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Posted: 9/11/2004 10:00:10 PM EST
Let's all join hands and put this unsavory event behind us now, shall we?

San Francisco Chronicle
Saturday, September 11, 2004

Joe Garofoli, Chronicle Staff Writer

A Day of Mourning, a Day of Moving On

With terror anniversary on a weekend for the first time, event planners face a choice

------------------------------------------------------------------------
Bride-to-be Marissa Molano had two choices for her Wine Country wedding: Aug. 14 and Sept. 11. She chose the latter because the weekend was more convenient. Then she realized that "Sept. 11 was that Sept. 11."

And she had to make a decision.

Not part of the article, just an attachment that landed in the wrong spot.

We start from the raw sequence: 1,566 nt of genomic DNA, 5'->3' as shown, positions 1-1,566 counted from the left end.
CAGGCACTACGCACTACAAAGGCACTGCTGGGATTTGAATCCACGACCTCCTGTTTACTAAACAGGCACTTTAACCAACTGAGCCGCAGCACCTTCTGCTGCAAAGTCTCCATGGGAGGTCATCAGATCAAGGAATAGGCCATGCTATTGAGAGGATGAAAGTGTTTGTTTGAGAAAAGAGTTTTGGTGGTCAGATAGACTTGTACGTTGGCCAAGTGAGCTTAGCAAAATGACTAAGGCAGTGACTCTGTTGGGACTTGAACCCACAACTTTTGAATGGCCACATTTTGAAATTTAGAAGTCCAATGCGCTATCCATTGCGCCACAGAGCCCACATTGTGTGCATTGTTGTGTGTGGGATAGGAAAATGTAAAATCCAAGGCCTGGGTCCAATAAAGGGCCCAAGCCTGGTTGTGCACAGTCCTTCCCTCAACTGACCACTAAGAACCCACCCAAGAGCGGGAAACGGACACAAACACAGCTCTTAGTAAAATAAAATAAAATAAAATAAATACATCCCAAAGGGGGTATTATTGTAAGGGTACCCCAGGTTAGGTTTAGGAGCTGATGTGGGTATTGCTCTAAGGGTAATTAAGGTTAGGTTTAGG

This year marks the first time the anniversary of the worst terrorist attack in U.S. history falls on a weekend. That turn of the calendar is becoming a cultural marker, prompting many Americans to rethink how they'll commemorate the day and handle all the emotional and political baggage that comes with it.

While the nation will be full of solemn public ceremonies today, from San Francisco's Crissy Field to ground zero in lower Manhattan, the third anniversary of the attacks is offering those who did not have a personal connection to the victims a chance to let Sept. 11 evolve beyond a day to grieve the dead. And it is even offering some survivors and victims' families a new way to acknowledge the occasion.